LOSING TIME: EYES ON THE BATTLEFIELD
|“Every day we live under a continuing resolution is a day we do damage to our military.” - Mac Thornberry, Chairman, House Armed Services Committee
Eyes On The Battlefield
U.S. geographic combatant commanders have increased their airborne intelligence, surveillance, and reconnaissance (ISR) requirements by over 800% during the past 10 years, but the Chairman of the Joint Chiefs of Staff and the military services are meeting only 30% overall of those airborne ISR requirements.
WHAT WE ARE DOING TODAY:
Combatant commanders have unmanned airborne ISR capabilities that are outdated and in need of modernized sensors and capabilities in order to sufficiently operate in or near geographically challenging or contested environments. Furthermore, some of these unmanned platforms are incapable of performing collection of multiple intelligence discipline data simultaneously. Under a CR the Services are not authorized to retrofit the Navy MQ-4C Triton’s sensors and the Army MQ-1C Gray Eagle's aircraft avionics and communications. In addition, the Services are being limited to procuring only the quantity of aircraft requested in the President’s budget and not able to procure anything above that quantity that was validated on a Service’s unfunded priorities list and increased by Congress. Under a CR these new start and increased procurement quantity authorities cannot be exercised.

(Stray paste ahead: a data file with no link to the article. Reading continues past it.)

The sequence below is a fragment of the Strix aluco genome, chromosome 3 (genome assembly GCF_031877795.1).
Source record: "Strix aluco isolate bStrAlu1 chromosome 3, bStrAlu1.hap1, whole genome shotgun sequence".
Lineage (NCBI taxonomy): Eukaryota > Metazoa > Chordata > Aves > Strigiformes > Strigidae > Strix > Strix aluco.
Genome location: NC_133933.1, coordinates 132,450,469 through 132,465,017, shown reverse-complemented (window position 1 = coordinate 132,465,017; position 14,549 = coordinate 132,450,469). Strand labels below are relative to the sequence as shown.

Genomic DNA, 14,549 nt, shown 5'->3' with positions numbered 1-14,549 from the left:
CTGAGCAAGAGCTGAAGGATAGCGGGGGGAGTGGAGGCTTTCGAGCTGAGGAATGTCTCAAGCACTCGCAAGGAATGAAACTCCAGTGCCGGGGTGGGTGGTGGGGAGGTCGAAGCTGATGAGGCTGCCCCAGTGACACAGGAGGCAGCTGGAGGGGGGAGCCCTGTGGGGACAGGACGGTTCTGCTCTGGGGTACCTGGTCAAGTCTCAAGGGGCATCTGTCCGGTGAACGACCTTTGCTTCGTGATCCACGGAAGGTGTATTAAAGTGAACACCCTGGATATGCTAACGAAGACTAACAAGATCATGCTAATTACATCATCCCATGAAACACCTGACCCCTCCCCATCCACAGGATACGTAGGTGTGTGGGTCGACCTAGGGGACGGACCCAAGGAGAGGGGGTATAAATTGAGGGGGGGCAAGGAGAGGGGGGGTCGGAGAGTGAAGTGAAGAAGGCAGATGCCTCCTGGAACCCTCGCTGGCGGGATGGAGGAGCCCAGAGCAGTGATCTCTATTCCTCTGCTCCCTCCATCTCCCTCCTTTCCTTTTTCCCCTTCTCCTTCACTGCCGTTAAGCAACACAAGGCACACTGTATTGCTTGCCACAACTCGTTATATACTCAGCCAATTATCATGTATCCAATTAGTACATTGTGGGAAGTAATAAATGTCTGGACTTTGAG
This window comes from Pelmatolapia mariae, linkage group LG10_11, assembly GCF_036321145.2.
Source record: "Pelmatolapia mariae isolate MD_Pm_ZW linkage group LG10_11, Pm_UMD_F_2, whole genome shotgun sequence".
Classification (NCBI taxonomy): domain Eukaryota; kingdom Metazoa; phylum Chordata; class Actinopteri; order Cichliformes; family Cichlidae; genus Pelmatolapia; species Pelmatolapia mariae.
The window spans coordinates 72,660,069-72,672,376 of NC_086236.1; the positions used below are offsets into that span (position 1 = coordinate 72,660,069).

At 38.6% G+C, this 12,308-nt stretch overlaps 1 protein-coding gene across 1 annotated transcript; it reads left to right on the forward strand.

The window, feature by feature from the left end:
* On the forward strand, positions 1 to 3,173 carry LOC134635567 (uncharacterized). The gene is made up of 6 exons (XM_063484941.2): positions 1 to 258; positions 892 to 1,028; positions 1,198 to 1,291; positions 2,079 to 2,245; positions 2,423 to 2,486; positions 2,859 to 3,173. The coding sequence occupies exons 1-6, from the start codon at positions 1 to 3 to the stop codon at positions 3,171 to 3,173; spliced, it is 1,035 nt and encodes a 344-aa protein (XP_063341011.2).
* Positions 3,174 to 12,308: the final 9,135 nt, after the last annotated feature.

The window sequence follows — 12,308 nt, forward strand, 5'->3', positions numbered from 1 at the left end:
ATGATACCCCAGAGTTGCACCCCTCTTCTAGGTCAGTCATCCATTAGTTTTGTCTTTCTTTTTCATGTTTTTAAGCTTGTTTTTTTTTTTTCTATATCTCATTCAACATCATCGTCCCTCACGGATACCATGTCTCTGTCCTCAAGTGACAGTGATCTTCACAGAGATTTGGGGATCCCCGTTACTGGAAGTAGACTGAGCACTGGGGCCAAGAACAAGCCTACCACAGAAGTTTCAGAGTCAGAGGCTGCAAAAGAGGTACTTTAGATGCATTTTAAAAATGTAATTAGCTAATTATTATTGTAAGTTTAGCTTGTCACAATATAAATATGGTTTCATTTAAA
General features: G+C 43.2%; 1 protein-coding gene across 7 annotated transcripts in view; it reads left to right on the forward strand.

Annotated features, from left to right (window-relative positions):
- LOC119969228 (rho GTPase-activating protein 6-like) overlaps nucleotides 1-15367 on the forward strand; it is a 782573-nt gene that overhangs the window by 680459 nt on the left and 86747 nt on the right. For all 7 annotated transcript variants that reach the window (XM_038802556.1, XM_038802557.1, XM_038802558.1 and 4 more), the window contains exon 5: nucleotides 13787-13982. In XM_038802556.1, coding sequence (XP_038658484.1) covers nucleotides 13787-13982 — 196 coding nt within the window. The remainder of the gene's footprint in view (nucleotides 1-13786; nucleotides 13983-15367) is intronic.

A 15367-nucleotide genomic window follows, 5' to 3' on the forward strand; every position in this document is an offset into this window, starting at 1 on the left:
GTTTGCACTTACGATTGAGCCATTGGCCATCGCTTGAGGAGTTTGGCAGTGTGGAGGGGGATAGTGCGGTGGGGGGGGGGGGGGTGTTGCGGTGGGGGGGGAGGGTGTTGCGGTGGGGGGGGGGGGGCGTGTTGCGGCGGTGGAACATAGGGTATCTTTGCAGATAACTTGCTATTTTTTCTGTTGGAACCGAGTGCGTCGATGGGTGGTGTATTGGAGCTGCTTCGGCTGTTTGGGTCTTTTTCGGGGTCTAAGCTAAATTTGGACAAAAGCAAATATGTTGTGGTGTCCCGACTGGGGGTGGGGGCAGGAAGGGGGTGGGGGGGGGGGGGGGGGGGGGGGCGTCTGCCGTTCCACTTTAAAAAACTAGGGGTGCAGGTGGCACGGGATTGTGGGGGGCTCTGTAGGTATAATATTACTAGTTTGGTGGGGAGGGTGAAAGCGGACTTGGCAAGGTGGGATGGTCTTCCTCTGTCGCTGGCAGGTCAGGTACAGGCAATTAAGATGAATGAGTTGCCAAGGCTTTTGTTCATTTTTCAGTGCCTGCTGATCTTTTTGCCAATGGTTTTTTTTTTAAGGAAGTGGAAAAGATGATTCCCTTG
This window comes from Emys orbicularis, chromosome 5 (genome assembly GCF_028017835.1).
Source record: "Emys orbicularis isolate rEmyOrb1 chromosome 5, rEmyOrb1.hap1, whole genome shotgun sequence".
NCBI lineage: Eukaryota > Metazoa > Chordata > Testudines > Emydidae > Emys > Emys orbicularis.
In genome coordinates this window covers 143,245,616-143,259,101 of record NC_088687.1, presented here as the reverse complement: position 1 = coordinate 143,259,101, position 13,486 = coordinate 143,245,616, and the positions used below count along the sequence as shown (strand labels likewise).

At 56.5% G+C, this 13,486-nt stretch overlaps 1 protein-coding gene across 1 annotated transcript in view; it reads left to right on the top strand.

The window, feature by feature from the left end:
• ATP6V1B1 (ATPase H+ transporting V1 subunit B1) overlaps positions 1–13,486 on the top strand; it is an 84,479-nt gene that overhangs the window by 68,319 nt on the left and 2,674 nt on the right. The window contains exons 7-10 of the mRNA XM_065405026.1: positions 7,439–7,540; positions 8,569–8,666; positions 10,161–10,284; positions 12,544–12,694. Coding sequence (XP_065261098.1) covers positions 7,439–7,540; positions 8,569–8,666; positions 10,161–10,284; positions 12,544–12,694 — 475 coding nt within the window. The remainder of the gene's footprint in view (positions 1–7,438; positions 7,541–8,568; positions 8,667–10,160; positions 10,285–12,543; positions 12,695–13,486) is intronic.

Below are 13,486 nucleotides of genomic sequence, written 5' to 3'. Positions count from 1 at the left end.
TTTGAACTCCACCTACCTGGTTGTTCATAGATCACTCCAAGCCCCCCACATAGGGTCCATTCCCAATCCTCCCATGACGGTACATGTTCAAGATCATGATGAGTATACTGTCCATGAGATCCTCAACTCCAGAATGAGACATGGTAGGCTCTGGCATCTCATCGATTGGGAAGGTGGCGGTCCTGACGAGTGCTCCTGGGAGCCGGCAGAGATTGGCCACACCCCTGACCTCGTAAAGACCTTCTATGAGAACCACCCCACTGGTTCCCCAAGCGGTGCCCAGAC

WHAT WE COULD BE DOING:
The House-passed NDAA authorizes new start authorities for retrofitting the Navy MQ-4C Triton’s sensors and the Army MQ-1C Gray Eagle's aircraft avionics and communications, in addition to authorizing an additional six MQ-1C aircraft validated on the Army’s unfunded priorities list. These necessary ISR capabilities will allow the Services to provide better capabilities to the troops in the field at a greater capacity.